By David Nabarro, Joe Colombano (IPS)
HAVANA TIMES – When the COVID-19 virus travelled from Wuhan, China halfway across the world through Europe, the Americas and beyond in the space of a few weeks, it gave us proof, if one was ever needed, of how tightly interconnected we all are. Not only are our globalized economies interdepended, but also we ourselves are one with the environment around us, and with one another.
We are one humankind sharing one planet. And yet, all too often we seem to forget it, as we carelessly revert to misguiding differences between “us” and “them.” Take, for example, the distinction between rich and poor countries, or as economists put it, between advanced economies and least developed countries. In the face of COVID-19, the only difference that matters is if we are sick or healthy. Other than that, we are all the same, regardless of economic status or geographic location.
Or are we really? Clearly we do not mean to say that differences do not exist. Indeed, the virus has shown us that, far from being the great leveler and equalizer that it was initially purported to be, it matters who you are and where you are. It matters if you are an African American in Chicago, a member of the First Nations in Northern Canada, a Rohingya refugee in Myanmar, a Dharavidweller in Mumbai, an informal worker in Nigeria, an older person in a residential home in the UK, an inmate in a South American prison, a meat processor in America, an immigrant labourer in a dormitory in Singapore, a female healthcare professional in any hospital around the world, or someone on a low income just about anywhere. It matters a lot.
It makes the difference between being infected or not; between having access to testing or not; between health and illness, life and death. COVID-19 may be a challenge we all face, but it is our ability to respond to it that differswhether within or between countries.
People in the developing world are most at risk. Take, for example, the first line of defense against the virus, as recommended by the WHO: frequent hand-washing. While this is part of daily life for all of us in the North, the latest UN SDGs Progress Report reminds us that 2 out of 5 people worldwide do not have a basic hand-washing facility with soap and water at home. In the least developed countries, it is less than one out of three people (28 per cent). This means that, globally, an estimated 3 billion people are still unable to properly wash their hands at home, and are therefore deprived of the most basic and effective prevention measure against COVID-19.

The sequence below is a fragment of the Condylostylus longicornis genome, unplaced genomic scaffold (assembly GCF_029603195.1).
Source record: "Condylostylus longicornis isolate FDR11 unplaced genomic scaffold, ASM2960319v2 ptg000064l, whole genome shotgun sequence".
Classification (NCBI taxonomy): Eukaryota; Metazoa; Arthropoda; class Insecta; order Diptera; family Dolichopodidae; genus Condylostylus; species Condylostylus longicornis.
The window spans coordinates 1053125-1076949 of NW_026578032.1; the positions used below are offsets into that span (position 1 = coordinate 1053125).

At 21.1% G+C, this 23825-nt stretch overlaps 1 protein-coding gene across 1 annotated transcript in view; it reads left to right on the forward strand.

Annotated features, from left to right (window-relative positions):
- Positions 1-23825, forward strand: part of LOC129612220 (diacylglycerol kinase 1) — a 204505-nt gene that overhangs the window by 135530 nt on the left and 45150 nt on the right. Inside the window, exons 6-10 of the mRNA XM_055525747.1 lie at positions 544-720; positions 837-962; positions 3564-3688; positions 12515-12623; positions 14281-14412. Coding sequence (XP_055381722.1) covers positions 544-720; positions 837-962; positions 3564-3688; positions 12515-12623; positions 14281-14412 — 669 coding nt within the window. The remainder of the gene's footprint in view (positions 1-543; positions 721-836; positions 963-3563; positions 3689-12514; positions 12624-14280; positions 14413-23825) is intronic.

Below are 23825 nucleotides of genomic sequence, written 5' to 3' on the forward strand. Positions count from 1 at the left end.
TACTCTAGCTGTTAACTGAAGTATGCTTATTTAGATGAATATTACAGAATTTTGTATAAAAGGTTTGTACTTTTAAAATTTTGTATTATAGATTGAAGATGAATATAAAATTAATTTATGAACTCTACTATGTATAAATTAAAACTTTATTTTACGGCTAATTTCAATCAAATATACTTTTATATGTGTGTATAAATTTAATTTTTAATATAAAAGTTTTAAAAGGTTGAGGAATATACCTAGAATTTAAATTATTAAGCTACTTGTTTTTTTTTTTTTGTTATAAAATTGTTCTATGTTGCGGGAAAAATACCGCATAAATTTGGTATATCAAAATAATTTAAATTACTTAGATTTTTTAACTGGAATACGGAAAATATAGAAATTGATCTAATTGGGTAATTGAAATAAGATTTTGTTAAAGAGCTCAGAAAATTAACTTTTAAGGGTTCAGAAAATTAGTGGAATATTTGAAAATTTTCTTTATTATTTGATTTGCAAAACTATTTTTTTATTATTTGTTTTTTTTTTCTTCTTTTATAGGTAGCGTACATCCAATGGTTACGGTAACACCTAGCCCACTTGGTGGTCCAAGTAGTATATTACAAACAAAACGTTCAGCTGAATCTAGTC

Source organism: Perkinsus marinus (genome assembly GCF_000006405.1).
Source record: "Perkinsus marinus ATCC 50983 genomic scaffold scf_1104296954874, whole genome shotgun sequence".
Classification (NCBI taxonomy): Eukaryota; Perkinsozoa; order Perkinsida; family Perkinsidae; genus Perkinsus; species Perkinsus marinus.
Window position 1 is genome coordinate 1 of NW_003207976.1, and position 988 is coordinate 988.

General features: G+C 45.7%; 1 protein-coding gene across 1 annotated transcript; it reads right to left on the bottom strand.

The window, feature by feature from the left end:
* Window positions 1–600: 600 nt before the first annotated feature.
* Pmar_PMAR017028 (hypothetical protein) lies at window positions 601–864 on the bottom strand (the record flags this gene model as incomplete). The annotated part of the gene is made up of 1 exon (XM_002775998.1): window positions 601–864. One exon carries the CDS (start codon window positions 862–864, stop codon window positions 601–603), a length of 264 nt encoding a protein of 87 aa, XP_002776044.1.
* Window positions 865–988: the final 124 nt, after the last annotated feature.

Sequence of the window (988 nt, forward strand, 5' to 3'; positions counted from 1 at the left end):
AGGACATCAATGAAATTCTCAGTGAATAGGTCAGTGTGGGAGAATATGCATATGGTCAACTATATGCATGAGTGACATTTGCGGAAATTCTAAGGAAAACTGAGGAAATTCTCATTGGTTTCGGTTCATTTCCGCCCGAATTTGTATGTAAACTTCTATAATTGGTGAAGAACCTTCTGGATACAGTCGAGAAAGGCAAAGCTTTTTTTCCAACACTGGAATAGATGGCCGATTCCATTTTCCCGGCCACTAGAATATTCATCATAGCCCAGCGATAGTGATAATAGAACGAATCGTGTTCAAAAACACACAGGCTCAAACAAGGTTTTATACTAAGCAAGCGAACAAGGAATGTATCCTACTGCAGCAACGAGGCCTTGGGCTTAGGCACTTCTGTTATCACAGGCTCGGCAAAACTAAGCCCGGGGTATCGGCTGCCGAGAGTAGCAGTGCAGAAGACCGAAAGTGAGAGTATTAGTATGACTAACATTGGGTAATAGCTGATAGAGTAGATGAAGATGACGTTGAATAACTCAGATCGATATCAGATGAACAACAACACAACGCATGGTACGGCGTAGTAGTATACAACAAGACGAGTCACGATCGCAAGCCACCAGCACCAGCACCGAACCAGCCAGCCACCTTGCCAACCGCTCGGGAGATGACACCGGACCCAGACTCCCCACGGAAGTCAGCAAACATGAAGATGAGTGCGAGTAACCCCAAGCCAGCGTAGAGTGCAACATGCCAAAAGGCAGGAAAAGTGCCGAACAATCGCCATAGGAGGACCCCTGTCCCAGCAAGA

Or look at extreme poverty, a scourge that burdens the developing world most. According to the World Bank, COVID-19 has the potential of pushing an additional 40-60 million people back into extreme poverty. This would be an unfortunate reverse in decades of progress against global poverty.
To make things worse, developing countries risk being hit by COVID-19 at the time when their economies are already weakened by the effects of low commodity prices, fleeing foreign capital and weakening currencies. In some instances, this volatility impacts the prices of food, with potential deleterious effects on the nutrition of the most vulnerable.
In the face of COVID-19, the advanced economies cannot afford to leave the developing world to fend for itself. After all, developing nations now suffer the impact of the pandemic through no faults of their own, the virus having reached their shores from the North, in the form of international travel.
There is a real possibility, even likelihood, of major fiscal and financial crises in several large emerging economies and perhaps dozens of smaller ones. This would hamper our efforts to bring the pandemic under control. It would trigger social instability that is hard to reverse, and compound existing humanitarian crises.
Even without invoking the moral imperatives dictated by our common humanity, it is in the political and economic interest of every country that the developing world is protected and spared the worst of this crisis.
The good news is that we know how to do this. Our multilateral system is designed to face multidimensional challenges and has decades of experience: the WHO to help keep the pandemics under control, the FAO to help identify the food import needs and food supply bottlenecks, the IMF to promptly fund what is needed, the World Bank to help rebuild, etc.
What is now needed is adequate urgent international financing coupled with unequivocal political support. We need a “pandemic Marshall plan” for the developing countries, possibly in the form of a massive open spigot from the IMF, to do what the Fed did in the U.S., or the ECB in Europe, to inject liquidity, help orchestrate a rollover of sovereign debts and avoid the risk of a financial crisis.
It is true that COVID-19 knows no borders and makes no distinctions when it strikes. In that sense it is the ultimate global challenge. But countries are not equally equipped to deal with it, and it would be bad for the world if differences between nations blunt the collective response.
The world needs the multilateral system like never before: budgets should be increased and not cut, and political support should be undivided. Our world is tightly interconnected: we are only as strong as the weakest amongst us.